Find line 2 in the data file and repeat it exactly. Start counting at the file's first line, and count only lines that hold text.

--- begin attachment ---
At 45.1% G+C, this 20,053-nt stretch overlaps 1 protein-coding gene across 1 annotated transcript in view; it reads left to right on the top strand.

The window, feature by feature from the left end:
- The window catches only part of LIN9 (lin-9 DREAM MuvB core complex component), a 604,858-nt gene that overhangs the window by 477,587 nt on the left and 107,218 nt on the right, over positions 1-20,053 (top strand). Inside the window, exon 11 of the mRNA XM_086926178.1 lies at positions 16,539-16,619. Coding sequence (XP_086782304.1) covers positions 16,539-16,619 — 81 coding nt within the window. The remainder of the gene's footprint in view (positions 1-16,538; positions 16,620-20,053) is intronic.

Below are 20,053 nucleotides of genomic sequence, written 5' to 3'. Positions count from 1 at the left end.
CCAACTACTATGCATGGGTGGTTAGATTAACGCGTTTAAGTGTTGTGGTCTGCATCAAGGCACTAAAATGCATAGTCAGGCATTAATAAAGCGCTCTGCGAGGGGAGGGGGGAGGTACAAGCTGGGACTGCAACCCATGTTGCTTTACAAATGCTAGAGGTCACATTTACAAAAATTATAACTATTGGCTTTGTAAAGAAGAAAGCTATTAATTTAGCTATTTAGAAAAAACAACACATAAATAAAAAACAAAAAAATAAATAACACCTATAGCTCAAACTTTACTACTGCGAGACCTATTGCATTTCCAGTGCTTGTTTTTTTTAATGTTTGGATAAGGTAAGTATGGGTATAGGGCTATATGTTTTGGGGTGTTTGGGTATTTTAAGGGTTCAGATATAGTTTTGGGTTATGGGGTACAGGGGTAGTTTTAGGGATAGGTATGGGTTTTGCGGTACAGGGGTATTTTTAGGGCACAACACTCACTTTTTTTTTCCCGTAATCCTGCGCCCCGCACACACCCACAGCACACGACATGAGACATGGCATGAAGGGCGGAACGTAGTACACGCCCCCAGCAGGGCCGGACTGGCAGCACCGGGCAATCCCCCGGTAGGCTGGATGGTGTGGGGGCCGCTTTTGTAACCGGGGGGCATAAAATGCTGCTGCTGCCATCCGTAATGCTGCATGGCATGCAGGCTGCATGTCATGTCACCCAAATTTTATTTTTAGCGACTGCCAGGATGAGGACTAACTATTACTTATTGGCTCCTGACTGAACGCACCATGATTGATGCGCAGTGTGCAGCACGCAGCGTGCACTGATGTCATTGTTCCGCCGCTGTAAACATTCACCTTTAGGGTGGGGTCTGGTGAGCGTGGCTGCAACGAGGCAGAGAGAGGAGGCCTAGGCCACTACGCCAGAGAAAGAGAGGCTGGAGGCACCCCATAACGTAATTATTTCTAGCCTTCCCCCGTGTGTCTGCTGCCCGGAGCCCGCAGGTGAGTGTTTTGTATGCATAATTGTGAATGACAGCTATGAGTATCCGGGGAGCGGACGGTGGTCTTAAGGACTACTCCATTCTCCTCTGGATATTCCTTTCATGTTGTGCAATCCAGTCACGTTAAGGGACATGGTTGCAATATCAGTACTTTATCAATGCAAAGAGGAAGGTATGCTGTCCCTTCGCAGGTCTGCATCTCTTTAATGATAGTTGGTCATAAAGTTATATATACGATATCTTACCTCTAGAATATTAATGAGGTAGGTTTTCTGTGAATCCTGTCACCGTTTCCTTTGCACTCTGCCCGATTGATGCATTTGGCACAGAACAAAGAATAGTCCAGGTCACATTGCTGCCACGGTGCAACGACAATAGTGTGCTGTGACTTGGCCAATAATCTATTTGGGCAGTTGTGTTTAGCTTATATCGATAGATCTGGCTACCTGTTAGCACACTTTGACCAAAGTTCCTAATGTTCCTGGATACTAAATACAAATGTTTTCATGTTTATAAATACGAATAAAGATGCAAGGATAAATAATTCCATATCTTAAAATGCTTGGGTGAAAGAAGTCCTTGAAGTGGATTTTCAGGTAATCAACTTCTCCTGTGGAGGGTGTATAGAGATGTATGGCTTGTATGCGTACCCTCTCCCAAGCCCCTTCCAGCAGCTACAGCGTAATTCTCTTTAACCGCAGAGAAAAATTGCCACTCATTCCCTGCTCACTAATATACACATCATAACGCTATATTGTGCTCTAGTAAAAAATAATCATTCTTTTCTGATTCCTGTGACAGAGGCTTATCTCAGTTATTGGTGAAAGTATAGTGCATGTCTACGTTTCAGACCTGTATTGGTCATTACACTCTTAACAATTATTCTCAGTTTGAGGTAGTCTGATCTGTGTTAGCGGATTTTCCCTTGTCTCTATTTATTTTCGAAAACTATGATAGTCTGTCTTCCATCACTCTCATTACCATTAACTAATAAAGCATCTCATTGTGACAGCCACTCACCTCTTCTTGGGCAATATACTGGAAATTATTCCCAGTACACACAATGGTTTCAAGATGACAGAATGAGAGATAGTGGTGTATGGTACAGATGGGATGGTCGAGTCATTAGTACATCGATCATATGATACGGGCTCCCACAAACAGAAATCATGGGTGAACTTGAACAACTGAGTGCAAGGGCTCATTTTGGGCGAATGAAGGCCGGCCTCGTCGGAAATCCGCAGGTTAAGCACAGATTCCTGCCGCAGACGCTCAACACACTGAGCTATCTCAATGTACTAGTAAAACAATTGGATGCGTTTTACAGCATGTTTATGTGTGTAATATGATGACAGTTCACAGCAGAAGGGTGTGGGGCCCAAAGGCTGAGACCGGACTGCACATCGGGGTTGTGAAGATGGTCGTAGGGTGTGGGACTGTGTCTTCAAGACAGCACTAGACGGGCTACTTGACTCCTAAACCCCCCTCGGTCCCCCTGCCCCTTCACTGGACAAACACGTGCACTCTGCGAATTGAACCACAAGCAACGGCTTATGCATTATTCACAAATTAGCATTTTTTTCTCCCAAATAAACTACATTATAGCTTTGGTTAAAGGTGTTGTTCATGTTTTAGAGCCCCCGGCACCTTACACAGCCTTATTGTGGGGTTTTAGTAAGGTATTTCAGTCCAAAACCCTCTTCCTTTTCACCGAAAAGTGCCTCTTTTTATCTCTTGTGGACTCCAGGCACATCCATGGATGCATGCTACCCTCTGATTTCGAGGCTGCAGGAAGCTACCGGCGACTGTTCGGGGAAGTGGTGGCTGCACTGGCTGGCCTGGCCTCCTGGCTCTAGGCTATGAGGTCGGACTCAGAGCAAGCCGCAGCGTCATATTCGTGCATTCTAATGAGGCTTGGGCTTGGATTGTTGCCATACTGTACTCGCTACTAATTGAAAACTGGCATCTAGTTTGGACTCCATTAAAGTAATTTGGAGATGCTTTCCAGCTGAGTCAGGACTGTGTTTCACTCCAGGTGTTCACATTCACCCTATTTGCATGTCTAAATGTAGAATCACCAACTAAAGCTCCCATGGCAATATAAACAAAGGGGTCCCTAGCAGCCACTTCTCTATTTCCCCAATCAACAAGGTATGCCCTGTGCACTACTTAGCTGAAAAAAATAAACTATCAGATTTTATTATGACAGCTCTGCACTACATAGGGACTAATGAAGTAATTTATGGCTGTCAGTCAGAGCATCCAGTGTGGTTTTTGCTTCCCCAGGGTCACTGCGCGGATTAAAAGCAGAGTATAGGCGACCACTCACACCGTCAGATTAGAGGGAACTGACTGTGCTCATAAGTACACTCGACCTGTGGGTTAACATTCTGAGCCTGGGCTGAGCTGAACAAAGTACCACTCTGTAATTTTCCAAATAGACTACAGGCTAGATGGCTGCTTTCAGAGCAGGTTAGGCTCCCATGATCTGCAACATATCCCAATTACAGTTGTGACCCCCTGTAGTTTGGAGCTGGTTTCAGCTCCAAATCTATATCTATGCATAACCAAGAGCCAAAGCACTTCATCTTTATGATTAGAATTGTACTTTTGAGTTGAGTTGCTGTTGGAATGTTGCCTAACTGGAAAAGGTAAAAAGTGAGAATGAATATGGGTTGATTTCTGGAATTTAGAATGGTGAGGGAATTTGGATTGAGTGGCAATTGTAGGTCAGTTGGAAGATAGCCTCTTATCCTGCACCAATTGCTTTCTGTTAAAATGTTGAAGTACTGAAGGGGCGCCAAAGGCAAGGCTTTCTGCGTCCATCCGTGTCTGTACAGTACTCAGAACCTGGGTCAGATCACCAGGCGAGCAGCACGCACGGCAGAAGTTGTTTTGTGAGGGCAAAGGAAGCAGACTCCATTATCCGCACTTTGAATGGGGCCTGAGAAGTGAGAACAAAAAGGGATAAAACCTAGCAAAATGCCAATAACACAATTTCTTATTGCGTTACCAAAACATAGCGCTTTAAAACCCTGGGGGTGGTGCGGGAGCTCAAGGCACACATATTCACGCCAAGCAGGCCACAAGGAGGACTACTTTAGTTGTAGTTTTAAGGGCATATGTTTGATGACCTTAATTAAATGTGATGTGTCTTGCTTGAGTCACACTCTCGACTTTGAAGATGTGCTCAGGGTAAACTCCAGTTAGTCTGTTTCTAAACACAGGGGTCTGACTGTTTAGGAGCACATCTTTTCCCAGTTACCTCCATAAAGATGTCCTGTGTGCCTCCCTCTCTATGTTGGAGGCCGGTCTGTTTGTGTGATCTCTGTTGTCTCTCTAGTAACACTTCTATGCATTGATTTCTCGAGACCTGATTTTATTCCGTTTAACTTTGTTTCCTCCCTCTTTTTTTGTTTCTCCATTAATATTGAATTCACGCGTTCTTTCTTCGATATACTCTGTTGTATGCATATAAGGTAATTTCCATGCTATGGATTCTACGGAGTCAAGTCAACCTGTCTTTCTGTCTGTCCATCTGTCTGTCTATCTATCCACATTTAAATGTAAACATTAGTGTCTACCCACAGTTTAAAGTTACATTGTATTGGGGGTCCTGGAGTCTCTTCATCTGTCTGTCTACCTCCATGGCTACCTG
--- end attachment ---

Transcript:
The window, feature by feature from the left end: